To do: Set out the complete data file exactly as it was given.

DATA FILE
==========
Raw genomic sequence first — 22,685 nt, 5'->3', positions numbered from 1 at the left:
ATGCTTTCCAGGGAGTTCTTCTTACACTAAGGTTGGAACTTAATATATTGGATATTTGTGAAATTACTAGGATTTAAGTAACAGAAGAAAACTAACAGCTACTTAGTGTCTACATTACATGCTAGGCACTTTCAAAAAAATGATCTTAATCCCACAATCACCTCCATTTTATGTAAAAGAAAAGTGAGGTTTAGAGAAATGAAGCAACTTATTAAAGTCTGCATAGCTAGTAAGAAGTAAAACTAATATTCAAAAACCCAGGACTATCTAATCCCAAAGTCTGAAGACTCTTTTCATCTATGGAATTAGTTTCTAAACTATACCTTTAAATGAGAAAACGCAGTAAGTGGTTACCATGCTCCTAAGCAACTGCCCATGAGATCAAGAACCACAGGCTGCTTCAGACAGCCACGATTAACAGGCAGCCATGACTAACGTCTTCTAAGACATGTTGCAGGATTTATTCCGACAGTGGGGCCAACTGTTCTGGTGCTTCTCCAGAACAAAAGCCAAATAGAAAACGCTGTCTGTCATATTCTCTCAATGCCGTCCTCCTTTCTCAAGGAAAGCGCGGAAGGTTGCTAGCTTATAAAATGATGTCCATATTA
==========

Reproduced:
Raw genomic sequence first — 22,685 nt, 5'->3', positions numbered from 1 at the left:
ATGCTTTCCAGGGAGTTCTTCTTACACTAAGGTTGGAACTTAATATATTGGATATTTGTGAAATTACTAGGATTTAAGTAACAGAAGAAAACTAACAGCTACTTAGTGTCTACATTACATGCTAGGCACTTTCAAAAAAATGATCTTAATCCCACAATCACCTCCATTTTATGTAAAAGAAAAGTGAGGTTTAGAGAAATGAAGCAACTTATTAAAGTCTGCATAGCTAGTAAGAAGTAAAACTAATATTCAAAAACCCAGGACTATCTAATCCCAAAGTCTGAAGACTCTTTTCATCTATGGAATTAGTTTCTAAACTATACCTTTAAATGAGAAAACGCAGTAAGTGGTTACCATGCTCCTAAGCAACTGCCCATGAGATCAAGAACCACAGGCTGCTTCAGACAGCCACGATTAACAGGCAGCCATGACTAACGTCTTCTAAGACATGTTGCAGGATTTATTCCGACAGTGGGGCCAACTGTTCTGGTGCTTCTCCAGAACAAAAGCCAAATAGAAAACGCTGTCTGTCATATTCTCTCAATGCCGTCCTCCTTTCTCAAGGAAAGCGCGGAAGGTTGCTAGCTTATAAAATGATGTCCATATTA